This is why Rihal sees the exodus from Egypt and the revelation at Sinai as the exemplary bases for faith.  Regarding his opening the discussion with these two topics, he states: "Surely the beginning of my speech was just the proof, and so evident that it requires no other argument" (I, 15).

 

     I noted in my opening lectures that Rihal shifts the basis of religious belief from intellectual proof and rational demonstration to revelation, encounter, and experience.  I hold fast to this position, but now we can better understand the meaning of this shift.  Rihal's dismissal of logical argumentation should not be understood as an abandonment of the intellect as a tool of judgment (as we saw in Lecture 2 in Chassidic thought).  On the contrary, the conclusion that God's revelation to Israel at the exodus from Egypt and at Sinai is the foundation of the Jewish faith because it cannot be refuted is also a product of reason.  As opposed to logical speculation, however, here we are dealing with intellectual certainty, at the level of rational proof.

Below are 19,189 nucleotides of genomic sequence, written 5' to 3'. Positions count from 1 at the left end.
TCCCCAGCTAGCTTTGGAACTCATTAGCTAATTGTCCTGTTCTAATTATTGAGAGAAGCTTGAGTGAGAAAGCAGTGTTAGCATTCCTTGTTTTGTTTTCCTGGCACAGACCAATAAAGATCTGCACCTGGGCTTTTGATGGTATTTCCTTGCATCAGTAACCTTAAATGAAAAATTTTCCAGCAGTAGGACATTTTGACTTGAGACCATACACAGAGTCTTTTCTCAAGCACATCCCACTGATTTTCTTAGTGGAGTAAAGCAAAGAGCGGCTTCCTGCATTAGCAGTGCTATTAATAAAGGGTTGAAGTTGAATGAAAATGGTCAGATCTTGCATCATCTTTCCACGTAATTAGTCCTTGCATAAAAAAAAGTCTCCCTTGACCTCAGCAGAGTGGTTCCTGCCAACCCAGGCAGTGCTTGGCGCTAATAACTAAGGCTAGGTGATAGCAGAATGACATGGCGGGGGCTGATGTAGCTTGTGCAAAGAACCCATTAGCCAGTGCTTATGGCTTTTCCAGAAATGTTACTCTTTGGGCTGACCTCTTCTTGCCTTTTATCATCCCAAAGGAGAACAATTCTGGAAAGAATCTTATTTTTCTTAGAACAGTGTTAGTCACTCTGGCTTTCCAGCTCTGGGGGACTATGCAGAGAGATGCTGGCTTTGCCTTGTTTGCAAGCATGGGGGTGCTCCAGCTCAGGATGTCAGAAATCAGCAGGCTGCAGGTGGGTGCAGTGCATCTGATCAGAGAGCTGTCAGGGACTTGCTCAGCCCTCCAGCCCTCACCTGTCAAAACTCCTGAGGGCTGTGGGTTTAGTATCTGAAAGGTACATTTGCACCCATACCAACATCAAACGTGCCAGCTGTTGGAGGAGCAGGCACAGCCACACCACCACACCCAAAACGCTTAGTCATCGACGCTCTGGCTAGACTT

This is the first step, but R. Yehuda Halevi sees this merely as the beginning of the journey.  Thus far we have seen that the revelation in Egypt and at Sinai provided Israel with the certainty of an encounter that created an obligation toward God, who had revealed Himself to them.  But the revelation did not exhaust itself in the revelation itself; rather, it bore within it an entire array of content – God's Torah.